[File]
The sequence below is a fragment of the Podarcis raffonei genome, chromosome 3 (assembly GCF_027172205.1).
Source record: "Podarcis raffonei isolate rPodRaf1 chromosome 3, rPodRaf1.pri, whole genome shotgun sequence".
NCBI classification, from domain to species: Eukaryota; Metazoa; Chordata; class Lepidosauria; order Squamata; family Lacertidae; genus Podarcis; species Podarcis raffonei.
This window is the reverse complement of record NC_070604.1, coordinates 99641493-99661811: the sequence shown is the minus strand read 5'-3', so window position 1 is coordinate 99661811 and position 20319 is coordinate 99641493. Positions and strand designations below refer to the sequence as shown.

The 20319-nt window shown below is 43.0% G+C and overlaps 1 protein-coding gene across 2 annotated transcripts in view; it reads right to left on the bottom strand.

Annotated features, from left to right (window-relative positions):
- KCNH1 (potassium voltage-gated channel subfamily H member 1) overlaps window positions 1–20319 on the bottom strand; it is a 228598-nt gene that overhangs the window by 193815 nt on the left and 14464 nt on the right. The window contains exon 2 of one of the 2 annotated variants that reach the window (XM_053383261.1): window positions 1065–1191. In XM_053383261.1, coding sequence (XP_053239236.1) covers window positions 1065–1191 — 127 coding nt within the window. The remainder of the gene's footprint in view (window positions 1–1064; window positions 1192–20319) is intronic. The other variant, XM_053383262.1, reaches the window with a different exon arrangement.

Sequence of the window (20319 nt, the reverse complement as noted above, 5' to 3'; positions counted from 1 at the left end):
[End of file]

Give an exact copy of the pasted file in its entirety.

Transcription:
The sequence below is a fragment of the Podarcis raffonei genome, chromosome 3 (assembly GCF_027172205.1).
Source record: "Podarcis raffonei isolate rPodRaf1 chromosome 3, rPodRaf1.pri, whole genome shotgun sequence".
NCBI classification, from domain to species: Eukaryota; Metazoa; Chordata; class Lepidosauria; order Squamata; family Lacertidae; genus Podarcis; species Podarcis raffonei.
This window is the reverse complement of record NC_070604.1, coordinates 99641493-99661811: the sequence shown is the minus strand read 5'-3', so window position 1 is coordinate 99661811 and position 20319 is coordinate 99641493. Positions and strand designations below refer to the sequence as shown.

The 20319-nt window shown below is 43.0% G+C and overlaps 1 protein-coding gene across 2 annotated transcripts in view; it reads right to left on the bottom strand.

Annotated features, from left to right (window-relative positions):
- KCNH1 (potassium voltage-gated channel subfamily H member 1) overlaps window positions 1–20319 on the bottom strand; it is a 228598-nt gene that overhangs the window by 193815 nt on the left and 14464 nt on the right. The window contains exon 2 of one of the 2 annotated variants that reach the window (XM_053383261.1): window positions 1065–1191. In XM_053383261.1, coding sequence (XP_053239236.1) covers window positions 1065–1191 — 127 coding nt within the window. The remainder of the gene's footprint in view (window positions 1–1064; window positions 1192–20319) is intronic. The other variant, XM_053383262.1, reaches the window with a different exon arrangement.

Sequence of the window (20319 nt, the reverse complement as noted above, 5' to 3'; positions counted from 1 at the left end):